AP US History
October 9, 2012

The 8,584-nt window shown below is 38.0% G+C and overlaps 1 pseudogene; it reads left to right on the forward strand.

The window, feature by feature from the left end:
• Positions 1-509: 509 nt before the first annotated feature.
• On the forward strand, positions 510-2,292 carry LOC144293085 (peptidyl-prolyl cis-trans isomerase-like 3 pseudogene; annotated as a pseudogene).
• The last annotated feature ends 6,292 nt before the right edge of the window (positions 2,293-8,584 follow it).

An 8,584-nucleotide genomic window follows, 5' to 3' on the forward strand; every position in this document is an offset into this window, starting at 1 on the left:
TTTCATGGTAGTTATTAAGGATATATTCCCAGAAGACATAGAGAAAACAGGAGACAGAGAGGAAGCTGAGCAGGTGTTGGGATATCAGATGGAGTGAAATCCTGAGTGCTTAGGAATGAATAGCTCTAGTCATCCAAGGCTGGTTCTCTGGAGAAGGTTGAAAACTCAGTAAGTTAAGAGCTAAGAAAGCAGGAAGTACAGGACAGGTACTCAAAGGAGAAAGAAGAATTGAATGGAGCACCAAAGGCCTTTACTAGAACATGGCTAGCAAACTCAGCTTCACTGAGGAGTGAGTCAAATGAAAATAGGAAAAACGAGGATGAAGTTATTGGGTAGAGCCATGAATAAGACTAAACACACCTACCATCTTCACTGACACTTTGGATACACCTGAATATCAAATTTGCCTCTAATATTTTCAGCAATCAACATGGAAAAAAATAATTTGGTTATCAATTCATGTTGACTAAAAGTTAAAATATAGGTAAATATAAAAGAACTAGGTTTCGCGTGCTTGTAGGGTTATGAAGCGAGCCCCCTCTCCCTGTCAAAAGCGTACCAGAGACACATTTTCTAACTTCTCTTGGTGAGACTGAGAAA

Theodore Roosevelt, the 26th president of the United States of America, began his presidency in 1901 as a republican and ended it in 1909 as a moderate progressive. He was well known for his energetic personality, large ego, and his slogan, “Speak softly and carry a big stick.” Most importantly, however, he is recognized for his many progressive reforms and accomplishments as president, one of which was the Square Deal. Roosevelt’s Square Deal was a program formed upon three ideas: corporation control, consumer protection, and conservation of natural resources, also known as the three c’s. Theodore Roosevelt’s Square Deal program embracing the three c’s take on a “middle of the road” role between liberalism and conservatism, making Roosevelt the ultimate moderate. Theodore Roosevelt, often known as the “trustbuster”, believed that there were good trusts and evil trusts. Due to his commitment to mend relations between capital and labor, he strived to take power away from only the evil and greedy corporations. In 1902, Roosevelt achieved his first acclaimed trust bust with the attack on a railroad holding company known as the Northern Securities. James J. Hill and J.P Morgan, the organizers of the Northern Securities, had attempted to create a monopoly of the railroads in the Northwest but were shot down in 1904 when the Supreme Court prosecuted Hill and Morgan for violating the Sherman Anti-trust Act. The Interstate Commerce Act of 1887 was finally strengthened when Roosevelt urged congress to pass the Elkins Act of 1903 and the Hepburn Act of 1906. These acts fined railroads giving rebates and terminated free passes of the railroads. In 1903, wishing to promote economic growth, Roosevelt encouraged congress to create the Department of Commerce and Labor a part of which was the Bureau of Corporations which found and exposed violations in many trusts. Roosevelt’s busting of only evil trusts and his earnest desire...
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